ROME, ITALY — The United Nation’s Food and Agriculture Organization’s (FAO) Food Price Index held steady at 210 points in January after three straight months of decline. Increases in oil and fats prices offset lower cereals and sugar quotations while dairy and meat values remained substantially unchanged.
The pause in the Index's decline tallies with a significant upward revision in FAO's latest forecast for 2012 world cereal production. This is now estimated at 2.302 billion tonnes - 20 million tonnes up on December's forecast.
FAO's monthly Cereals Supply and Demand Brief noted that the revision mostly reflects adjustments to maize production estimates in China, North America and the European CIS countries. But even at the new level, global cereal output would still be down 2% from 2011’s record crop.
Early prospects for 2013 cereal production point to increased world wheat output. Contributing largely to this prospect is an estimated 4% to 5% increase in the area under wheat in the E.U., where weather conditions have also been generally favorable so far.
But in the U.S., the outlook is less favorable. Despite an estimated 1% increase in winter wheat plantings and prospects for spring wheat areas to expand, severe drought conditions continue to plague the southern Plains, where the condition of crops is reported to be very poor.
"Given the tight supply situation, weather remains an important determinant of prices. For several cereals, production needs to increase significantly this year in order to avoid unexpected price surges," said FAO Senior Grains Economist Abdolreza Abbassian.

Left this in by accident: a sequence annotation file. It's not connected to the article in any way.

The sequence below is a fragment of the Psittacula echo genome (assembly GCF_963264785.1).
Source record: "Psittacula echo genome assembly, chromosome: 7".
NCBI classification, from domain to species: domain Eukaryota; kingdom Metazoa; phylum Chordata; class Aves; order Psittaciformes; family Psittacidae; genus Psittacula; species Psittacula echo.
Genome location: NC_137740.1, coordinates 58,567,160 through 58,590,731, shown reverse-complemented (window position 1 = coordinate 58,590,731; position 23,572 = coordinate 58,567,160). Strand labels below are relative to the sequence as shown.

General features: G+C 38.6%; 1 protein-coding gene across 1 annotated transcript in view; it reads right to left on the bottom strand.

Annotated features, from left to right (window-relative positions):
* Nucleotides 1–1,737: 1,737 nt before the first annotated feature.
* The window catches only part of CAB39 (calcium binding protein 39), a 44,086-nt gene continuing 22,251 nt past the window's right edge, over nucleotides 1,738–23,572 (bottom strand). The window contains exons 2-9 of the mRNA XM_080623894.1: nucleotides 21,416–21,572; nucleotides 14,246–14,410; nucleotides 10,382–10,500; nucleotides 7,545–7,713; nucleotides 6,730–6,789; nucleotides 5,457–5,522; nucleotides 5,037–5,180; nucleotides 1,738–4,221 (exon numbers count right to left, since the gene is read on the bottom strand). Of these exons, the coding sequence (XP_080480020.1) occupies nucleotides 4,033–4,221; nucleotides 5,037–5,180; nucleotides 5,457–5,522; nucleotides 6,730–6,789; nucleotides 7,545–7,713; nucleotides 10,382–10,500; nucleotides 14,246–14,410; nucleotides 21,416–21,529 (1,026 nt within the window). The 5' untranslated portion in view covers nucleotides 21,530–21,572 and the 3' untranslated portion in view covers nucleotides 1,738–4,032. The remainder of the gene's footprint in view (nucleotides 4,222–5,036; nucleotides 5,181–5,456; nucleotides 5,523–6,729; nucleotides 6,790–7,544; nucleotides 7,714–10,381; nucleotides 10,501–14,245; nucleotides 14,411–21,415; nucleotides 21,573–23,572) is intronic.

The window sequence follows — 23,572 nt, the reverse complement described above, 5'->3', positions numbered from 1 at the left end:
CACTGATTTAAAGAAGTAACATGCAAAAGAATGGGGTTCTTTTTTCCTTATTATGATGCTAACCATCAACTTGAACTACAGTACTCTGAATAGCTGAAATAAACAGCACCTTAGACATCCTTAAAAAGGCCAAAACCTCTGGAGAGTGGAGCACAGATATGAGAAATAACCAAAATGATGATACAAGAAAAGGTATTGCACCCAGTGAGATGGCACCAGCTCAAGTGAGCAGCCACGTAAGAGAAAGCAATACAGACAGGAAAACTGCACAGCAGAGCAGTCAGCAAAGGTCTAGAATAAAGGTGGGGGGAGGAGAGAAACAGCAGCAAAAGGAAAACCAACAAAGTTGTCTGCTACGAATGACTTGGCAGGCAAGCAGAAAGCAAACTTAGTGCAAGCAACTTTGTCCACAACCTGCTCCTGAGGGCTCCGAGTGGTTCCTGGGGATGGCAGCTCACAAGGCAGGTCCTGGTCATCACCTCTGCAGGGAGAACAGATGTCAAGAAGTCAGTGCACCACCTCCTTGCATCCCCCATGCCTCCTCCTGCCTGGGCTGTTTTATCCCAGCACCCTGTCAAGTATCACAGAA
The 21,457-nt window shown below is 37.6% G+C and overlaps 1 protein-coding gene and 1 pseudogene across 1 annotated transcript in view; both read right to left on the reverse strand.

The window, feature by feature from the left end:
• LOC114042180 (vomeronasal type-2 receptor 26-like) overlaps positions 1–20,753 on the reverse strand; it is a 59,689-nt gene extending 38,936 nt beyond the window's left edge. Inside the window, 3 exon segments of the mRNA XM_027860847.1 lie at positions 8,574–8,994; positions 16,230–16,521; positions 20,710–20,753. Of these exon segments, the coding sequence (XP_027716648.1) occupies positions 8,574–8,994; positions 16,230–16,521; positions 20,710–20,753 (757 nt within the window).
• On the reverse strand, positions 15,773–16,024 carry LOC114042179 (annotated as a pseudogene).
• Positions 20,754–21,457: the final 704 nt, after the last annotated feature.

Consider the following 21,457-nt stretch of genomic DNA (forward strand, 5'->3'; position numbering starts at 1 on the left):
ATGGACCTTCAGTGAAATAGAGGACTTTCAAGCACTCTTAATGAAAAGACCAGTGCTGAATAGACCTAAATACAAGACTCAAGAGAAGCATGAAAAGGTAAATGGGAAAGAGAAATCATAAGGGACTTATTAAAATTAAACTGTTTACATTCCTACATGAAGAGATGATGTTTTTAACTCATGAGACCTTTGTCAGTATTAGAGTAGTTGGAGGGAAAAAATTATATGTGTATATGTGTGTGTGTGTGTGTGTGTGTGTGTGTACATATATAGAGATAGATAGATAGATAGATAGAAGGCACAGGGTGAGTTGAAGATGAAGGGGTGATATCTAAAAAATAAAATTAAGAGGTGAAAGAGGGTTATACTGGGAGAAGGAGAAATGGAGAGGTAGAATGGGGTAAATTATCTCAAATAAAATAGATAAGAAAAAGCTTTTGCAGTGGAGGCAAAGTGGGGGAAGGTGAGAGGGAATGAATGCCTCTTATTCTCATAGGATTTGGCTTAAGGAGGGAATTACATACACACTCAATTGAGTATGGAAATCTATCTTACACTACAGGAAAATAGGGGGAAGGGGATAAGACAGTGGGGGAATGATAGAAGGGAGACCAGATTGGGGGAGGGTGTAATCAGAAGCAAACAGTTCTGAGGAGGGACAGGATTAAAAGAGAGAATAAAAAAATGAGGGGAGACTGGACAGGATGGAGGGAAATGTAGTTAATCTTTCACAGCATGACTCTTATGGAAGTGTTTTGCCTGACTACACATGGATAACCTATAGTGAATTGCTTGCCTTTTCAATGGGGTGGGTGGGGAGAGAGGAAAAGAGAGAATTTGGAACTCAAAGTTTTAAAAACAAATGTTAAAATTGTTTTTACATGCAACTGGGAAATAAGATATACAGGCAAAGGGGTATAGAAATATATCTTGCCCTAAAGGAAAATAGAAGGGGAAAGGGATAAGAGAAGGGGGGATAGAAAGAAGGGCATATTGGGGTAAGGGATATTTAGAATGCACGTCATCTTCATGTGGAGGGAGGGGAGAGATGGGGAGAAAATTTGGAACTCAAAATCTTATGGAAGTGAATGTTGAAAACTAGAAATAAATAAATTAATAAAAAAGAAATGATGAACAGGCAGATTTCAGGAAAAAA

World cereal stocks at the close of the crop seasons ending in 2013 are put at around 495 million tonnes, giving a global cereal stock-to-use ratio of 20.6%, down from 22% in 2011-12 but above the low of 18.7% in 2007-08.
World trade in cereals in 2012-13 is forecast to fall to 297.5 million tonnes, down 6% from the previous season but nearly 2 million tonnes higher than the December forecast. Among the emerging features of the world grain market in 2013 is the resumption of large wheat exports from India of 6.5 million tonnes and record maize shipments from Brazil of 22 million tonnes easing the global grain supply/demand situation.
Regarding current international prices, the FAO Cereal Price Index dropped 1.1%, or nearly three points, to 247 points in January. The Cereal Index has been falling since October, mostly reflecting improved crop conditions.
The FAO Oils/Fats Price Index averaged 205 in January, up 4.4%, or 9 points, from December, reversing declines in the last four months. The rebound was mainly driven by palm oil on account of fresh import demand.
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